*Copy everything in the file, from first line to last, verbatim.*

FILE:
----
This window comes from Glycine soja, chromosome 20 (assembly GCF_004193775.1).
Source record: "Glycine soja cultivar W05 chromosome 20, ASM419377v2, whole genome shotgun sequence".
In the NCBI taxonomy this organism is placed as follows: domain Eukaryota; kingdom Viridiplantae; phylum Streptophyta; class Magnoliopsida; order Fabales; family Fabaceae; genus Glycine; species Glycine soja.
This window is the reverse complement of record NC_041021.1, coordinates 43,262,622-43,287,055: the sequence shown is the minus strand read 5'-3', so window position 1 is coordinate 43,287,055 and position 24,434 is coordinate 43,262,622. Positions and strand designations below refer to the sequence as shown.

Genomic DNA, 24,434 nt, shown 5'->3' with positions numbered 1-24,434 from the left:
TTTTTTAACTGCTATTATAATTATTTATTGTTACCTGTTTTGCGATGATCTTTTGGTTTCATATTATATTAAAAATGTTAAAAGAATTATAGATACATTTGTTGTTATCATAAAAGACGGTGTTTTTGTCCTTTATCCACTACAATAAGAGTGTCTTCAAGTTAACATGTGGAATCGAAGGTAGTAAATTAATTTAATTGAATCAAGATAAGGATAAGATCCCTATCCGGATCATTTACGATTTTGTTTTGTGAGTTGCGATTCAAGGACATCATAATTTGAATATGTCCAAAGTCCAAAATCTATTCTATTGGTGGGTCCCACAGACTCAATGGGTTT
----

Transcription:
This window comes from Glycine soja, chromosome 20 (assembly GCF_004193775.1).
Source record: "Glycine soja cultivar W05 chromosome 20, ASM419377v2, whole genome shotgun sequence".
In the NCBI taxonomy this organism is placed as follows: domain Eukaryota; kingdom Viridiplantae; phylum Streptophyta; class Magnoliopsida; order Fabales; family Fabaceae; genus Glycine; species Glycine soja.
This window is the reverse complement of record NC_041021.1, coordinates 43,262,622-43,287,055: the sequence shown is the minus strand read 5'-3', so window position 1 is coordinate 43,287,055 and position 24,434 is coordinate 43,262,622. Positions and strand designations below refer to the sequence as shown.

Genomic DNA, 24,434 nt, shown 5'->3' with positions numbered 1-24,434 from the left:
TTTTTTAACTGCTATTATAATTATTTATTGTTACCTGTTTTGCGATGATCTTTTGGTTTCATATTATATTAAAAATGTTAAAAGAATTATAGATACATTTGTTGTTATCATAAAAGACGGTGTTTTTGTCCTTTATCCACTACAATAAGAGTGTCTTCAAGTTAACATGTGGAATCGAAGGTAGTAAATTAATTTAATTGAATCAAGATAAGGATAAGATCCCTATCCGGATCATTTACGATTTTGTTTTGTGAGTTGCGATTCAAGGACATCATAATTTGAATATGTCCAAAGTCCAAAATCTATTCTATTGGTGGGTCCCACAGACTCAATGGGTTT